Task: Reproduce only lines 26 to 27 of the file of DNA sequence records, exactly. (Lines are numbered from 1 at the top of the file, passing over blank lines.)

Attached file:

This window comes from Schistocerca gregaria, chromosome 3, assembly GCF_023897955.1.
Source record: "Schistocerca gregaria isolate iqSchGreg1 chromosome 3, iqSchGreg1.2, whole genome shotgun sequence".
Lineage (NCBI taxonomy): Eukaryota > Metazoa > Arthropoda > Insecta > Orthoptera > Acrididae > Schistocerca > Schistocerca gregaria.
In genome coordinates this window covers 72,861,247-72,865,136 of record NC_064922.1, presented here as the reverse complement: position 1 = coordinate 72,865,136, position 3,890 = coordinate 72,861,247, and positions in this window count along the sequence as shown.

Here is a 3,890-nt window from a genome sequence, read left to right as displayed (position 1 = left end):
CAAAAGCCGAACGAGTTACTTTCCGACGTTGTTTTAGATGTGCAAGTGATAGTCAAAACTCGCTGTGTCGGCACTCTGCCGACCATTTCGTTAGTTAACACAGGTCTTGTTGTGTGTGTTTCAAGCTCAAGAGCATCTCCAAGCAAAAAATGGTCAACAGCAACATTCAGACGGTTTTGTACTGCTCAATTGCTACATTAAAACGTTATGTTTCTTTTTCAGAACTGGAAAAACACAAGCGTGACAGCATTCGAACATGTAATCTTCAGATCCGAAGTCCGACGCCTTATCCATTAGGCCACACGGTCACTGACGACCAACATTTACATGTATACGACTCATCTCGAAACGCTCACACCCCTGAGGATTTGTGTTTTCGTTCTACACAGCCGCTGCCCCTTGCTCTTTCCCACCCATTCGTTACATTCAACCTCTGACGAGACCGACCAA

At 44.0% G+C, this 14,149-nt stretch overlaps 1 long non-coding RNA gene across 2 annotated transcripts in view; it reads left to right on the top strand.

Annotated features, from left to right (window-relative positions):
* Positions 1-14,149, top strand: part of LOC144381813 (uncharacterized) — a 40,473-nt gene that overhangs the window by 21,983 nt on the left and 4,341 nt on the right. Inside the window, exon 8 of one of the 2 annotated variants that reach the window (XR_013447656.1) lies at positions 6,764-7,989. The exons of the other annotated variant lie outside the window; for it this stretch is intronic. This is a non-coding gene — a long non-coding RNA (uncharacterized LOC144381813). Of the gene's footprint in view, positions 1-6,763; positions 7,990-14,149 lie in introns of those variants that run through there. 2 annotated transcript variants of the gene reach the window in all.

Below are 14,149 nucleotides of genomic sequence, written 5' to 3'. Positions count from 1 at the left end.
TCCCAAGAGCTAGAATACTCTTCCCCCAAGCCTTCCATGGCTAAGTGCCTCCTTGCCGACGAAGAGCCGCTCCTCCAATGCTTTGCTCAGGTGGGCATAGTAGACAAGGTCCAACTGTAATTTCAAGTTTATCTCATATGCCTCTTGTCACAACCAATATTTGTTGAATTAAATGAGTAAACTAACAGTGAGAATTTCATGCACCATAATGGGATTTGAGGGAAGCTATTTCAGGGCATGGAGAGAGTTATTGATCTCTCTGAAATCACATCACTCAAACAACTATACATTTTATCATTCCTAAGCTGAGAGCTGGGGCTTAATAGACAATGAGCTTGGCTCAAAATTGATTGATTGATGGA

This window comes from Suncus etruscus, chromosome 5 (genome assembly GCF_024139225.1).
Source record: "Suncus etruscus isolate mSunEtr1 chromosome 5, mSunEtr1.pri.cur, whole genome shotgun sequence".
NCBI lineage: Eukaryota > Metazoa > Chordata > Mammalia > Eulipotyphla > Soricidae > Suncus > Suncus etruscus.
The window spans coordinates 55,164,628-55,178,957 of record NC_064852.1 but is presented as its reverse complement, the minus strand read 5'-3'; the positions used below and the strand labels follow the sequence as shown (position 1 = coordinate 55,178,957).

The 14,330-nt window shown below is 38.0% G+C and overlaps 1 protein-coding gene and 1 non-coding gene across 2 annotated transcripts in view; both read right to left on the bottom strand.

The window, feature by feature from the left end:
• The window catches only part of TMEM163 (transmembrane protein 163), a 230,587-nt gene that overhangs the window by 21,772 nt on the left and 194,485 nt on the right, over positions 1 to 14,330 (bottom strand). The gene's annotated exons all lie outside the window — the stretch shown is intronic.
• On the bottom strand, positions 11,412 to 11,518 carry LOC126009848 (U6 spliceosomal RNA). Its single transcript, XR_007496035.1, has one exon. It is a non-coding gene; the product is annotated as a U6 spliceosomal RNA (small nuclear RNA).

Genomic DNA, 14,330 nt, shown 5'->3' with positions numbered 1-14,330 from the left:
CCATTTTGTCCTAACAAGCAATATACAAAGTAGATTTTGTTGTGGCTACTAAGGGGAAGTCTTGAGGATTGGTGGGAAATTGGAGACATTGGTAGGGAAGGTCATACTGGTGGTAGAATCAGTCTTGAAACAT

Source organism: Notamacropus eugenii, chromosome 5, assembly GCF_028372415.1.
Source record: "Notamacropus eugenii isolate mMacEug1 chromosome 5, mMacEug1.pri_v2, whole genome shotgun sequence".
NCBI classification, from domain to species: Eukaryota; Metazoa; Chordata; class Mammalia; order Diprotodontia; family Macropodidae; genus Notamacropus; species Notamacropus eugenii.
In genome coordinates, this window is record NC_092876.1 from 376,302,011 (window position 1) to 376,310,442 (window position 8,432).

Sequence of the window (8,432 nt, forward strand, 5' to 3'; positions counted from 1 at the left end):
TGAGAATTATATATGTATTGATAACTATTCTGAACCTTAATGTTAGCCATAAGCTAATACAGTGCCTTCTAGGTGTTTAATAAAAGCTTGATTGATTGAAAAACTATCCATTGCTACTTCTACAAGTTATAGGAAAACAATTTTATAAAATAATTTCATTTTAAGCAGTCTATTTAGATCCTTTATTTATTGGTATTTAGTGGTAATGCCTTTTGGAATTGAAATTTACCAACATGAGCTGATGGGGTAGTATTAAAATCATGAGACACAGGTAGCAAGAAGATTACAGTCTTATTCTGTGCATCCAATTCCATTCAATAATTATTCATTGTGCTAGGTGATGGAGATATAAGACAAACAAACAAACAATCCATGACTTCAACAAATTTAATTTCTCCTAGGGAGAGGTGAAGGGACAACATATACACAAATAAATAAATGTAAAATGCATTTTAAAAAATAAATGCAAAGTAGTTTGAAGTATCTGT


Sequence of the window (8,432 nt, forward strand, 5' to 3'; positions counted from 1 at the left end):
TGAGAATTATATATGTATTGATAACTATTCTGAACCTTAATGTTAGCCATAAGCTAATACAGTGCCTTCTAGGTGTTTAATAAAAGCTTGATTGATTGAAAAACTATCCATTGCTACTTCTACAAGTTATAGGAAAACAATTTTATAAAATAATTTCATTTTAAGCAGTCTATTTAGATCCTTTATTTATTGGTATTTAGTGGTAATGCCTTTTGGAATTGAAATTTACCAACATGAGCTGATGGGGTAGTATTAAAATCATGAGACACAGGTAGCAAGAAGATTACAGTCTTATTCTGTGCATCCAATTCCATTCAATAATTATTCATTGTGCTAGGTGATGGAGATATAAGACAAACAAACAAACAATCCATGACTTCAACAAATTTAATTTCTCCTAGGGAGAGGTGAAGGGACAACATATACACAAATAAATAAATGTAAAATGCATTTTAAAAAATAAATGCAAAGTAGTTTGAAGTATCTGT